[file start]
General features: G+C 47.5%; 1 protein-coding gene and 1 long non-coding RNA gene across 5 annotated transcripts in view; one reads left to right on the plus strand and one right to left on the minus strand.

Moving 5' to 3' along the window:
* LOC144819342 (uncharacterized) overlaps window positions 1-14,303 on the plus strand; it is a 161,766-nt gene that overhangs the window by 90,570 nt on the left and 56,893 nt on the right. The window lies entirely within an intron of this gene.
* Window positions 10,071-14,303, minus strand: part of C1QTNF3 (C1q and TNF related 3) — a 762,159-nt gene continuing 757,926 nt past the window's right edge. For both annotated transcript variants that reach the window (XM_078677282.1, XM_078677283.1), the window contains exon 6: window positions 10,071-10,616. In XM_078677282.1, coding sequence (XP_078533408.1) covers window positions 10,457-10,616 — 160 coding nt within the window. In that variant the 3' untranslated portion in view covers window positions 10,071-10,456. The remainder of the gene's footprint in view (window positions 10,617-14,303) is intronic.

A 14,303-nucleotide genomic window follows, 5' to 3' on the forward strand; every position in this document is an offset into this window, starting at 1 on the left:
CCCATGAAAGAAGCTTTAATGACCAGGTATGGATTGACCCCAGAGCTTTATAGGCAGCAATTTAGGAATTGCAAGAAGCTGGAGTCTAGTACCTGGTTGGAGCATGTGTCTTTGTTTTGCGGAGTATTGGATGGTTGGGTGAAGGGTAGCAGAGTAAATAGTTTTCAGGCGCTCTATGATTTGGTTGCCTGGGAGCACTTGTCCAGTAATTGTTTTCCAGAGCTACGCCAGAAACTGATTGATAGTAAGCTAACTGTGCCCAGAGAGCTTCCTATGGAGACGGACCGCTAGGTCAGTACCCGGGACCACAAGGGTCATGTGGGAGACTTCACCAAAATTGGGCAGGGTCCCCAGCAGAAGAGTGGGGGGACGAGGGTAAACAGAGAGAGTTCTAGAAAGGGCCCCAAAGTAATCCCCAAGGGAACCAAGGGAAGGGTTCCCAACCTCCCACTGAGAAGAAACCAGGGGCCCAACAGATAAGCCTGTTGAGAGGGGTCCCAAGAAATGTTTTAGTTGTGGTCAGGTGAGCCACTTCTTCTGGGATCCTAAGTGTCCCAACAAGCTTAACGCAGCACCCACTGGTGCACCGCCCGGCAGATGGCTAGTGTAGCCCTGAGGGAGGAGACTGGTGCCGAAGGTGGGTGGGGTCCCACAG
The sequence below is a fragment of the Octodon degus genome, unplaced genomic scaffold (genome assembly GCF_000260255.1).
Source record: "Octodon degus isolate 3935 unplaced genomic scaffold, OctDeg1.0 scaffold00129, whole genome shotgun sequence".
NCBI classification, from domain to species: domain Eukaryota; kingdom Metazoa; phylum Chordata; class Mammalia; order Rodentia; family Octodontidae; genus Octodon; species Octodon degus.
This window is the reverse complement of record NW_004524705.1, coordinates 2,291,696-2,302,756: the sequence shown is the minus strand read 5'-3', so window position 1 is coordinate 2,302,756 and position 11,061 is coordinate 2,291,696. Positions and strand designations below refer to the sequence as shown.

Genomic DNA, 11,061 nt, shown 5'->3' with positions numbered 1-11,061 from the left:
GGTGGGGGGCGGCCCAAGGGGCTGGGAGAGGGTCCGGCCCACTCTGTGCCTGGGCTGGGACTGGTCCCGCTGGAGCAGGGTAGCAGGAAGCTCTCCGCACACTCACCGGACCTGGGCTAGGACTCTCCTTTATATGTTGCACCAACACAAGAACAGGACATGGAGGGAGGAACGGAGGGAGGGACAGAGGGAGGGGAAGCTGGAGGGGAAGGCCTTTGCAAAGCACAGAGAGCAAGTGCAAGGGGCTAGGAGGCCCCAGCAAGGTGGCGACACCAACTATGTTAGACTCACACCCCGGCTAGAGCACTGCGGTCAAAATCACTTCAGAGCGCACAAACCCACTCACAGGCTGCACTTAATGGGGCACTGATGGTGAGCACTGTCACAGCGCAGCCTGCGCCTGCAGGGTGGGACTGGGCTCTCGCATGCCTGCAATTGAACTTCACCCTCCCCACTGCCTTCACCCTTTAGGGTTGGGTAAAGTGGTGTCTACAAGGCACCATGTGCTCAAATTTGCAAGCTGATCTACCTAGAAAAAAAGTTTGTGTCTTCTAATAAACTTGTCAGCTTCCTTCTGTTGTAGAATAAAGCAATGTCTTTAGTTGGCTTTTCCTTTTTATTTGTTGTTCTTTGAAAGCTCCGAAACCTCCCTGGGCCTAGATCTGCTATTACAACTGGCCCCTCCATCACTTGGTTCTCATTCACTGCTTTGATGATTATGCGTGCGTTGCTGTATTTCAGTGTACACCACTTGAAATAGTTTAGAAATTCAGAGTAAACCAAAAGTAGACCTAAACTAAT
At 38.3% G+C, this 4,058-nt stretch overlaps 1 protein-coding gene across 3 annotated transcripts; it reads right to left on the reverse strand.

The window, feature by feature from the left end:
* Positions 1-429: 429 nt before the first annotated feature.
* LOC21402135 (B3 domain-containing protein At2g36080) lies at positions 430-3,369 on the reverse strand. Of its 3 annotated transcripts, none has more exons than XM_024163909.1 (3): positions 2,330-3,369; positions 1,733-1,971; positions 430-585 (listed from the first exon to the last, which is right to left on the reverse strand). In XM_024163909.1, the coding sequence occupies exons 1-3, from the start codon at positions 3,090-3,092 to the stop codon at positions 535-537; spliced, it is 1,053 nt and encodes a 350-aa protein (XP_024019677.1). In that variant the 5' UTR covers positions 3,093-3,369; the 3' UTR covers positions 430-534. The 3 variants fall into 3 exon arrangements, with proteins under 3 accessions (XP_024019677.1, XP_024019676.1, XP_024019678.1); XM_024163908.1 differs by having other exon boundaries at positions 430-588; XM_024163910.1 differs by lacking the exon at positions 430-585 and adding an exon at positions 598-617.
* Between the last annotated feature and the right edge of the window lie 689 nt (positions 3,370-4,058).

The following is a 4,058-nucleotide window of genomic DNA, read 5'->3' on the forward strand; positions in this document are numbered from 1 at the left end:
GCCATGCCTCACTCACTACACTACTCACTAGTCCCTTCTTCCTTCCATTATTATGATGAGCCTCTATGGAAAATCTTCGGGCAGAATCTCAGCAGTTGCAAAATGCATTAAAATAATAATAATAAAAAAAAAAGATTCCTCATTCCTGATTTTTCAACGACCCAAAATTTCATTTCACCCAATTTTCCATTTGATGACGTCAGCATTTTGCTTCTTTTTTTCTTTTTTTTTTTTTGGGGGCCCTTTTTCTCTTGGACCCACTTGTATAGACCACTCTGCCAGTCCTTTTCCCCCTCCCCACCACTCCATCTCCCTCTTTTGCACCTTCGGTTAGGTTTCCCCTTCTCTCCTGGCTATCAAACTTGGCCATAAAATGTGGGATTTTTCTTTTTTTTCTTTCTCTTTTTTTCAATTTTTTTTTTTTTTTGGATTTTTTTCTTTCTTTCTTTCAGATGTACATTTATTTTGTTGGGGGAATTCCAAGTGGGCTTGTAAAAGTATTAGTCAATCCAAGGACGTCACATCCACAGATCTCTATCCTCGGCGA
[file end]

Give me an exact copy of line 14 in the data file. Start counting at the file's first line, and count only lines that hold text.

The window, feature by feature from the left end: